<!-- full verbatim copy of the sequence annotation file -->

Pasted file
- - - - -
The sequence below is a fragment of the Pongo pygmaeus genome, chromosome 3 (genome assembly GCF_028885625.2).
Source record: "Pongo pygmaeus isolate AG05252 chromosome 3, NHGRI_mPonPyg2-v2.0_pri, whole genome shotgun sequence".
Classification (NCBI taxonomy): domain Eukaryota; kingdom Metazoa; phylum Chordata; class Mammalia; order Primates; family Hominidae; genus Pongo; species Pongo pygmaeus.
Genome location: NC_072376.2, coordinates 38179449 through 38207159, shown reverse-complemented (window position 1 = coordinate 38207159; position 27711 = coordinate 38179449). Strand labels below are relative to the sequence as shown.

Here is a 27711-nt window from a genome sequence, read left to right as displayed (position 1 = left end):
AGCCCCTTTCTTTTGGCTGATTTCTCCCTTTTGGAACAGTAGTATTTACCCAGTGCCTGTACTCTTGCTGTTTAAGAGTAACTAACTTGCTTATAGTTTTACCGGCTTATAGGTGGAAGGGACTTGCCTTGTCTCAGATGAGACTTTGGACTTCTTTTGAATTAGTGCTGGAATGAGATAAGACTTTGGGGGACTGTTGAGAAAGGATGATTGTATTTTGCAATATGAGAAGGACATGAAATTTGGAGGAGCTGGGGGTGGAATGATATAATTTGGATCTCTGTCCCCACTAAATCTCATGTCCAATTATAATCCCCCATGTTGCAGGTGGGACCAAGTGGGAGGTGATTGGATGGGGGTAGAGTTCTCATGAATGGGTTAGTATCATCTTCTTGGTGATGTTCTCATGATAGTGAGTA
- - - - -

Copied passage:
The sequence below is a fragment of the Pongo pygmaeus genome, chromosome 3 (genome assembly GCF_028885625.2).
Source record: "Pongo pygmaeus isolate AG05252 chromosome 3, NHGRI_mPonPyg2-v2.0_pri, whole genome shotgun sequence".
Classification (NCBI taxonomy): domain Eukaryota; kingdom Metazoa; phylum Chordata; class Mammalia; order Primates; family Hominidae; genus Pongo; species Pongo pygmaeus.
Genome location: NC_072376.2, coordinates 38179449 through 38207159, shown reverse-complemented (window position 1 = coordinate 38207159; position 27711 = coordinate 38179449). Strand labels below are relative to the sequence as shown.

Here is a 27711-nt window from a genome sequence, read left to right as displayed (position 1 = left end):
AGCCCCTTTCTTTTGGCTGATTTCTCCCTTTTGGAACAGTAGTATTTACCCAGTGCCTGTACTCTTGCTGTTTAAGAGTAACTAACTTGCTTATAGTTTTACCGGCTTATAGGTGGAAGGGACTTGCCTTGTCTCAGATGAGACTTTGGACTTCTTTTGAATTAGTGCTGGAATGAGATAAGACTTTGGGGGACTGTTGAGAAAGGATGATTGTATTTTGCAATATGAGAAGGACATGAAATTTGGAGGAGCTGGGGGTGGAATGATATAATTTGGATCTCTGTCCCCACTAAATCTCATGTCCAATTATAATCCCCCATGTTGCAGGTGGGACCAAGTGGGAGGTGATTGGATGGGGGTAGAGTTCTCATGAATGGGTTAGTATCATCTTCTTGGTGATGTTCTCATGATAGTGAGTA